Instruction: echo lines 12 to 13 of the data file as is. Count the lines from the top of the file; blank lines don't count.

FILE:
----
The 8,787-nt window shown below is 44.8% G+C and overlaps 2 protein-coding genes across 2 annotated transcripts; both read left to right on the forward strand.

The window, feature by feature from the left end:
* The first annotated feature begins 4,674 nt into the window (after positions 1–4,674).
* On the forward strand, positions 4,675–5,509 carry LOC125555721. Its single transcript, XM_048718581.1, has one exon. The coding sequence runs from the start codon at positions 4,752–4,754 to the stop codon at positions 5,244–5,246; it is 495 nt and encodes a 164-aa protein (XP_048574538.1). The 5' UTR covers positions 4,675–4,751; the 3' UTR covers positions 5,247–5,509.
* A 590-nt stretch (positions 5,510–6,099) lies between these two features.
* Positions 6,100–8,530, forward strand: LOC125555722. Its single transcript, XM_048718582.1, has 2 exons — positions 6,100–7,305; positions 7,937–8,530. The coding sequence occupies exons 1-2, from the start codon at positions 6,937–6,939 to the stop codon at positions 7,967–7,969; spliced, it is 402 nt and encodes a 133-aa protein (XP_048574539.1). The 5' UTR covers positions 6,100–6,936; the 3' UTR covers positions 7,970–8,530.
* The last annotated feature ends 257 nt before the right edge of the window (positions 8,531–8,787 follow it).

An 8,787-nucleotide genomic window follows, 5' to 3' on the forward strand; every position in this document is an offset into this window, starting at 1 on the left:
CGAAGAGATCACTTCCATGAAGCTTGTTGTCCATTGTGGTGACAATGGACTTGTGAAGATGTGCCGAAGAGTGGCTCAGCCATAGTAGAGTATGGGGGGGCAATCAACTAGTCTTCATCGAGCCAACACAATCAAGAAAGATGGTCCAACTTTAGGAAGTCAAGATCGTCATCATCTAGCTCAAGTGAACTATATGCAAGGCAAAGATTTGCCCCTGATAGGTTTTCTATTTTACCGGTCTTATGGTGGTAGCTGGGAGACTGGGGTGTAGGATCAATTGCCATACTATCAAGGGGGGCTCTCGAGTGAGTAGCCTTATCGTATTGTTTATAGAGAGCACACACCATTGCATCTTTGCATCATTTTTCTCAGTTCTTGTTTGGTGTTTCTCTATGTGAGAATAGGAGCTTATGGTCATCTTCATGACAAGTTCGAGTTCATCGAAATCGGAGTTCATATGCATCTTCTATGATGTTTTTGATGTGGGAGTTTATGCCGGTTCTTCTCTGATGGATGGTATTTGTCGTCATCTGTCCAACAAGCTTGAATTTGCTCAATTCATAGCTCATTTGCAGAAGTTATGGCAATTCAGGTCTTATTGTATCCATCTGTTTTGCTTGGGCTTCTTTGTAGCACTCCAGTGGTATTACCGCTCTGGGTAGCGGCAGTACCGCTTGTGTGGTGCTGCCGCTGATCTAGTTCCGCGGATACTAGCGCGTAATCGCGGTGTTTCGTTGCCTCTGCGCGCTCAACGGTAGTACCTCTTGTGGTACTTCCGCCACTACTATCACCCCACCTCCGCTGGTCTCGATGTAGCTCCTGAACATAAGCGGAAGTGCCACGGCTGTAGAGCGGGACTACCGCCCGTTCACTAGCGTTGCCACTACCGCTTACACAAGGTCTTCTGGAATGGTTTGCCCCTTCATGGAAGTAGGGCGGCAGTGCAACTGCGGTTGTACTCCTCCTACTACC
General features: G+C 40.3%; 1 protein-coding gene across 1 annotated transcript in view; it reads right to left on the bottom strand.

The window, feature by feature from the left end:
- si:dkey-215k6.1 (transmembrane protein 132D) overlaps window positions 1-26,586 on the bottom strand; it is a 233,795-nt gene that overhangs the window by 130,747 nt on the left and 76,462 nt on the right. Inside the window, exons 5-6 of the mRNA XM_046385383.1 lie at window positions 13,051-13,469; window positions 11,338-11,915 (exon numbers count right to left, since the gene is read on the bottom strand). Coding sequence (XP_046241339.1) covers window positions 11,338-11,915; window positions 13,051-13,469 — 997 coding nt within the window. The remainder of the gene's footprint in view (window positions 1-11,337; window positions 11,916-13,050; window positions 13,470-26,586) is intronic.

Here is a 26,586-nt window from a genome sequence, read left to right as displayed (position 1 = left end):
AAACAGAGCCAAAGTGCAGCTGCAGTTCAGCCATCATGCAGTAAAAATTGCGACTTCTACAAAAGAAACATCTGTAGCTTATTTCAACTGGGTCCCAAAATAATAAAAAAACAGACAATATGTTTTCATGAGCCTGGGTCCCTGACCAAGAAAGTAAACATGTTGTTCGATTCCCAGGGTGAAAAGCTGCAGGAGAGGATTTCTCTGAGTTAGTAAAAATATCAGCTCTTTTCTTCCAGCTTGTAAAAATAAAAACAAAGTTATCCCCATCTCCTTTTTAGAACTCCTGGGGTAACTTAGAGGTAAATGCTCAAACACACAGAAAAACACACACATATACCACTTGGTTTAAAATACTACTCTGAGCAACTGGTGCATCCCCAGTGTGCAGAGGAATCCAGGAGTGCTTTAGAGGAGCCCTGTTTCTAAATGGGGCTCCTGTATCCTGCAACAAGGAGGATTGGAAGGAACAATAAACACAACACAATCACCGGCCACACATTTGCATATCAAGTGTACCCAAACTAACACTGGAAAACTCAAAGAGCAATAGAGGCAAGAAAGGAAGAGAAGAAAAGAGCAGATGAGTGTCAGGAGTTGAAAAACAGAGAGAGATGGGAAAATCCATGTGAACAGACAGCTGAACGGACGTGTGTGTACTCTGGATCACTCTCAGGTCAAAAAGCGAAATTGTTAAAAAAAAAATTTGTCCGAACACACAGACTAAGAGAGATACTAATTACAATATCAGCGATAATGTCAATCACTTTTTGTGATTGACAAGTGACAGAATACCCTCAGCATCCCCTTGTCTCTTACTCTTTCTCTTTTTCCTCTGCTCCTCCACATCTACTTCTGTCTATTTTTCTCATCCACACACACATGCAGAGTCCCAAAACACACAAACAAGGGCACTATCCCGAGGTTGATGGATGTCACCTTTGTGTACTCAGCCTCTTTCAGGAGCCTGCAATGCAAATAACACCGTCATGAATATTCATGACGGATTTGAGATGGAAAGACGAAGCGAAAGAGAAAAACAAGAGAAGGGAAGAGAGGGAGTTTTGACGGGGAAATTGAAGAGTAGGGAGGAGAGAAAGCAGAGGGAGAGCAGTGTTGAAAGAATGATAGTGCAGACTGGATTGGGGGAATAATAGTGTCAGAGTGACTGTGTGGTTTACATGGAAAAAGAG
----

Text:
- si:dkey-215k6.1 (transmembrane protein 132D) overlaps window positions 1-26,586 on the bottom strand; it is a 233,795-nt gene that overhangs the window by 130,747 nt on the left and 76,462 nt on the right. Inside the window, exons 5-6 of the mRNA XM_046385383.1 lie at window positions 13,051-13,469; window positions 11,338-11,915 (exon numbers count right to left, since the gene is read on the bottom strand). Coding sequence (XP_046241339.1) covers window positions 11,338-11,915; window positions 13,051-13,469 — 997 coding nt within the window. The remainder of the gene's footprint in view (window positions 1-11,337; window positions 11,916-13,050; window positions 13,470-26,586) is intronic.

Here is a 26,586-nt window from a genome sequence, read left to right as displayed (position 1 = left end):